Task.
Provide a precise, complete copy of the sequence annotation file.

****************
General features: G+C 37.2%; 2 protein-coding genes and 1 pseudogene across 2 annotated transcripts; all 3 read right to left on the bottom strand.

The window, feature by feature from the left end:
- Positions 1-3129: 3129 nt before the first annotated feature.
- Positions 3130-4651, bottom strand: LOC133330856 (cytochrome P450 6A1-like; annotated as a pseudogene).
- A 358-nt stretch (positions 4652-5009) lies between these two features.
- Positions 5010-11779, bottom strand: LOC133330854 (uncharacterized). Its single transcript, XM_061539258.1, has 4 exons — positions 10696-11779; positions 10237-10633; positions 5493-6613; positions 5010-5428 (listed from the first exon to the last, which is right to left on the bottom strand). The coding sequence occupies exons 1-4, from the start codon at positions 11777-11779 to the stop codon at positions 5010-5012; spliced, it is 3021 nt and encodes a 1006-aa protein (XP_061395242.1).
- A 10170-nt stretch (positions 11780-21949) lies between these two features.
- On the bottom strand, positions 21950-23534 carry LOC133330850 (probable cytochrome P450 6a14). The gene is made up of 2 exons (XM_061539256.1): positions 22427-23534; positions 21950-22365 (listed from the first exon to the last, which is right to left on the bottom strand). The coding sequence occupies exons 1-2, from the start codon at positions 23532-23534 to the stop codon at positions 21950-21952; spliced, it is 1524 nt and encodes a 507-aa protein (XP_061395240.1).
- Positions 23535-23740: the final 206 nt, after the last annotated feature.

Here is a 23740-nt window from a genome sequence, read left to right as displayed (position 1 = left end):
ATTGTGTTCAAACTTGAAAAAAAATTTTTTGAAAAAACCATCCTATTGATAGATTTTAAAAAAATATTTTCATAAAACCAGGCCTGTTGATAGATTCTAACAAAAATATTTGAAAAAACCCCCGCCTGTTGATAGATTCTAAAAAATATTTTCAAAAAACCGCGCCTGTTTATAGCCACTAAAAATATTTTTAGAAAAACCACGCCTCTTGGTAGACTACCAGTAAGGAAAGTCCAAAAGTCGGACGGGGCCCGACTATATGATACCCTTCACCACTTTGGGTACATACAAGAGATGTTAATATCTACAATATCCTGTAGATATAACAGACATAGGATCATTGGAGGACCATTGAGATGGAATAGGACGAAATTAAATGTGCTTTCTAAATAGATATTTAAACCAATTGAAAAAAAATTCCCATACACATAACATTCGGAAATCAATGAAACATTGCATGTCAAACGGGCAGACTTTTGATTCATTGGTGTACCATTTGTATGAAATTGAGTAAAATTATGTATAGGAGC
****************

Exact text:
General features: G+C 37.2%; 2 protein-coding genes and 1 pseudogene across 2 annotated transcripts; all 3 read right to left on the bottom strand.

The window, feature by feature from the left end:
- Positions 1-3129: 3129 nt before the first annotated feature.
- Positions 3130-4651, bottom strand: LOC133330856 (cytochrome P450 6A1-like; annotated as a pseudogene).
- A 358-nt stretch (positions 4652-5009) lies between these two features.
- Positions 5010-11779, bottom strand: LOC133330854 (uncharacterized). Its single transcript, XM_061539258.1, has 4 exons — positions 10696-11779; positions 10237-10633; positions 5493-6613; positions 5010-5428 (listed from the first exon to the last, which is right to left on the bottom strand). The coding sequence occupies exons 1-4, from the start codon at positions 11777-11779 to the stop codon at positions 5010-5012; spliced, it is 3021 nt and encodes a 1006-aa protein (XP_061395242.1).
- A 10170-nt stretch (positions 11780-21949) lies between these two features.
- On the bottom strand, positions 21950-23534 carry LOC133330850 (probable cytochrome P450 6a14). The gene is made up of 2 exons (XM_061539256.1): positions 22427-23534; positions 21950-22365 (listed from the first exon to the last, which is right to left on the bottom strand). The coding sequence occupies exons 1-2, from the start codon at positions 23532-23534 to the stop codon at positions 21950-21952; spliced, it is 1524 nt and encodes a 507-aa protein (XP_061395240.1).
- Positions 23535-23740: the final 206 nt, after the last annotated feature.

Here is a 23740-nt window from a genome sequence, read left to right as displayed (position 1 = left end):
ATTGTGTTCAAACTTGAAAAAAAATTTTTTGAAAAAACCATCCTATTGATAGATTTTAAAAAAATATTTTCATAAAACCAGGCCTGTTGATAGATTCTAACAAAAATATTTGAAAAAACCCCCGCCTGTTGATAGATTCTAAAAAATATTTTCAAAAAACCGCGCCTGTTTATAGCCACTAAAAATATTTTTAGAAAAACCACGCCTCTTGGTAGACTACCAGTAAGGAAAGTCCAAAAGTCGGACGGGGCCCGACTATATGATACCCTTCACCACTTTGGGTACATACAAGAGATGTTAATATCTACAATATCCTGTAGATATAACAGACATAGGATCATTGGAGGACCATTGAGATGGAATAGGACGAAATTAAATGTGCTTTCTAAATAGATATTTAAACCAATTGAAAAAAAATTCCCATACACATAACATTCGGAAATCAATGAAACATTGCATGTCAAACGGGCAGACTTTTGATTCATTGGTGTACCATTTGTATGAAATTGAGTAAAATTATGTATAGGAGC